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Out of Touch for 10 Days

Tomorrow, Sunday, Sept. 25, begins our trip to minister on Buvuma Island out in Lake Victoria. We will be there ten days. There is no internet service out there, so we will be out of touch until we get back.

Please pray for us as we cross the water tomorrow on the ferry – we’ve had a lot of heavy storms lately that come up quickly and are violent. Please also pray for the pastors coming by motor boat to the Lake Victoria Bible Institute that Gail and I will teach for five days.

See you in ten days. Thanks for your support. Bob and Gail

It’s hard in Uganda to tell much about a person’s character until they open their mouth a few times or you’ve had a chance to interact with them a little. Even then, some are experts at fooling you and hiding their dark side behind a veneer of wolfish smiles and faux helpfulness.

Take Pastor Damon (name changed to protect the guilty) who drove us to a distant village way out in the boondocks, then had to be bribed to wait and take us back (see 2  posts ago – “OK, But a Bit Short”). We would have been stuck there with no possibility of a ride and I suspect he was using that. When I offered to pay him to wait for our business to be done, he smiled big and said he could not take money because we were brothers in ministry.  Then he proceeded to tell me that he had been planning to drive his many children to their school in a distant city that afternoon, so perhaps I could pay for the car he would have to hire to take them instead if he stayed to help us.

He kind of had me over a barrel, so I agreed. He then charged me about double what I wanted to pay, or thought was fair, but…remember the barrel. So I paid him.

Here’s the thing. There were no children that needed to be driven to a distant city to go to school. His story really didn’t ring true. But this way, he got to retain his brother-in -ministry image AND take advantage of the musungu over the barrel at the same time. Who could resist such a deal?

Then he insisted all the way back to town that he wanted to fleece me in ministry…excuse me, I meant to say, work together with me in ministry. Hmmm, probably not.

Now, for contrast, consider Alfred, my assistant, companion, friend, and interpreter here in Uganda. He’s worked for me about three years now and has proven himself to be of the solid gold character type. Experience tells me this, but so does my wife, who has good judgment in such matters. Recently, though, I got a further validation of our discernment and experience.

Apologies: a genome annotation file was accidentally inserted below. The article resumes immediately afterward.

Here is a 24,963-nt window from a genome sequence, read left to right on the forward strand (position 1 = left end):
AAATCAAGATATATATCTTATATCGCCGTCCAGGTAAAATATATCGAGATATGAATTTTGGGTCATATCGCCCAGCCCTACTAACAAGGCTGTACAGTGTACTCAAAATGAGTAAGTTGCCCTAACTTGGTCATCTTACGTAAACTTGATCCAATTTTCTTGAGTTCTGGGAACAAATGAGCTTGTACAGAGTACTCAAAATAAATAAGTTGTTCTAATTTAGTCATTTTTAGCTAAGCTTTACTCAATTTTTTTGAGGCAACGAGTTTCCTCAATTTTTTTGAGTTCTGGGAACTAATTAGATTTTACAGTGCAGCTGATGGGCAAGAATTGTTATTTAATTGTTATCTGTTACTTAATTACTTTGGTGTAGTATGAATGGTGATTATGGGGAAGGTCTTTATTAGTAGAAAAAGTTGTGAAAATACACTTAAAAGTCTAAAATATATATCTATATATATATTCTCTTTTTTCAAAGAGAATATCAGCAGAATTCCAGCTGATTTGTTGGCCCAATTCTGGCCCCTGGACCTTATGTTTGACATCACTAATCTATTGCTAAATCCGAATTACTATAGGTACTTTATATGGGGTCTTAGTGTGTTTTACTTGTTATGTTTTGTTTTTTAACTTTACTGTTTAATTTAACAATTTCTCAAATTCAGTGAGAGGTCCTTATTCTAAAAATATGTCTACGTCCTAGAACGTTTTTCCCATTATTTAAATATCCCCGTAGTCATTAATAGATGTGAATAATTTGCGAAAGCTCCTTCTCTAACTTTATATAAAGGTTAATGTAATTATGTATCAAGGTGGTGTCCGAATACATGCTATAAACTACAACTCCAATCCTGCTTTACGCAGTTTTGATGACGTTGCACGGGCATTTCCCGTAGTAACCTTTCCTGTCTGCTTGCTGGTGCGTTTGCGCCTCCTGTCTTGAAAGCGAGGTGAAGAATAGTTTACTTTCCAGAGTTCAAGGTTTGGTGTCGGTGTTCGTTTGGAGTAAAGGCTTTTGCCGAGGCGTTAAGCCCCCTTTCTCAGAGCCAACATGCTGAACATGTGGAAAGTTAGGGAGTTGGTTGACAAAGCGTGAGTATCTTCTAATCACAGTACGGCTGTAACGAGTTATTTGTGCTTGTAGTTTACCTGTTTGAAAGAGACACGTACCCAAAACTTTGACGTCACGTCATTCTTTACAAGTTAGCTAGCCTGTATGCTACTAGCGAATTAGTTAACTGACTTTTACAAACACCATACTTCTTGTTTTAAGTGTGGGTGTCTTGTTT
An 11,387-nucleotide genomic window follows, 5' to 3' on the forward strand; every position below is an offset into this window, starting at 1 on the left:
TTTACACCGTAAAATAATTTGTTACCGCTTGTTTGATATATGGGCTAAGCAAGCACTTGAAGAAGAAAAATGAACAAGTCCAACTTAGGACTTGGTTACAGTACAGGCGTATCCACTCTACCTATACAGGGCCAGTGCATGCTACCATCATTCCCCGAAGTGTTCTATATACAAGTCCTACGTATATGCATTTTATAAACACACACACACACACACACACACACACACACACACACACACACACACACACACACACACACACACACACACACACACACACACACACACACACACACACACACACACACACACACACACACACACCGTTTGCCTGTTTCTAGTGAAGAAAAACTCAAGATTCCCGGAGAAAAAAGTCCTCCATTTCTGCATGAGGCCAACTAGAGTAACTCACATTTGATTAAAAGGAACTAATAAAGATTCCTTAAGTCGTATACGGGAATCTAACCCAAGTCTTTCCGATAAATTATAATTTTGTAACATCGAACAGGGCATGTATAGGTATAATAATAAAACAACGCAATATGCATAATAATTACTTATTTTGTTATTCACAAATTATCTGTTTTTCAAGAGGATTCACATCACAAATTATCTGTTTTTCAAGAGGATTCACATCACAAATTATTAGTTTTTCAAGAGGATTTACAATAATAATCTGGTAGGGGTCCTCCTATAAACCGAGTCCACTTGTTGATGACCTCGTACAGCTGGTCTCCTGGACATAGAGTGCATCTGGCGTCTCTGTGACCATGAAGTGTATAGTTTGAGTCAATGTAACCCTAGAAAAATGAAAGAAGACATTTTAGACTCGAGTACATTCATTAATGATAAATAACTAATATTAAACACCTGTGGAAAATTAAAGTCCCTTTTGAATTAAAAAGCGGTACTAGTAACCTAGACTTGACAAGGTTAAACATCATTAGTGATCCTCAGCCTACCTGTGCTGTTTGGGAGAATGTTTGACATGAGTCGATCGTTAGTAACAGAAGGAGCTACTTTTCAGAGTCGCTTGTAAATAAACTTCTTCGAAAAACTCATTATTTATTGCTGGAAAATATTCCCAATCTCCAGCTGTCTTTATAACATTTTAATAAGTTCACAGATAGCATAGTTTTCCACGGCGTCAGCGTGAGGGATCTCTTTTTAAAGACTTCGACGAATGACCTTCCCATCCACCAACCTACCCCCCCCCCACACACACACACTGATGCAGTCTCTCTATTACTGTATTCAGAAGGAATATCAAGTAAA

He once drove for a sort of taxi service here in Bugembe, a suburb of Jinja.  While he worked there, he got to know most of the other drivers, and now, when we are driving around, he often pulls up to some car, rolls the window down and exchanges greetings with the driver.

As it happened, Gail needed one of these drivers to take her to Kampala last week. So Alfred set her up with Ahmed, an Islamic driver that he trusted well. When Ahmed arrived, he greeted Alfred warmly like an old friend but called him “Mulokule” (Moo-low’-koo–lee). Later I asked Alfred why he called him Mulokule. He said that Ahmed and he were good friends from the time he worked at the taxi station, but that Ahmed doesn’t remember his real name – he just always calls him Mulokule.

When I asked Alfred what Mulokule means, he told me it means, “the Christian one.” He said Ahmed also sometimes calls him Pastor – Alfred is not a pastor. Now this is interesting because many of the drivers would claim to be Christians, but Ahmed only calls Alfred Mulokule, and he observes his conduct from an Islamic perspective.

Alfred’s character is speaking for itself. He stands out. He stands out because his character matches his testimony, and does so obviously enough even to impress a person from a different religion.

Alfred is what this Christian thing is all about.

How Many Shillings Is A Soul Worth?

I had a very interesting experience with corruption at a minor level while getting Gail a Ugandan phone. We were helped by a clerk who had very good English and indicated that she was a believer during our conversation about the various choices. After the purchase she accompanied us out to a table in front of the store where a phone company rep was selling airtime. In Uganda when you sign up for phone service with a new phone, you have to register the phone, and it’s a bit of a process. It took about thirty minutes.

The clerk, a woman about 35 years old, was standing by watching the registration process, even though the phone purchase was complete. When it came time to get a photocopy of Gail’s ID, she jumped in and volunteered to take the ID to the photocopy shop, which was right next to the phone store. The smallest amount I had was a 1,000 shilling note – about 35 cents – which I gave to her. Now since this isn’t my first rodeo, I know that a photocopy costs 100 shillings, and I watched her closely so there were no shenanigans with the ID. After a few minutes, she came back with the photocopy and handed it to the man.

I waited, expecting her to return the balance of 900 shillings to me. She had her fist closed firmly around the change and acted very nonchalant until it became obvious that she did not intend to return the money. I’m sure she thought the musungu would not know how much a copy cost.

Finally, I said, “Were you going to return the balance, or were you going to keep it?” She acted very surprised, and laughed nervously. Then, and her brazenness still amazes me, she reached out her hand to me and very quickly and deliberately dropped a 500 shilling coin into my hand, smiling as if all was well with the world. By my count, I was still 400 shillings short.

Now don’t get me wrong. Every day, I fend off attempts to extract  much larger amounts, so 400 shillings is as nothing, and even in Uganda, 400 shillings doesn’t buy much.  I have tried to become very careful, as “wise as a serpent and gentle as a dove” about it all. Sadly, it’s the culture for many here to take advantage of the musungus. I don’t like it, but I’m not going to change it by overreacting to it when it happens.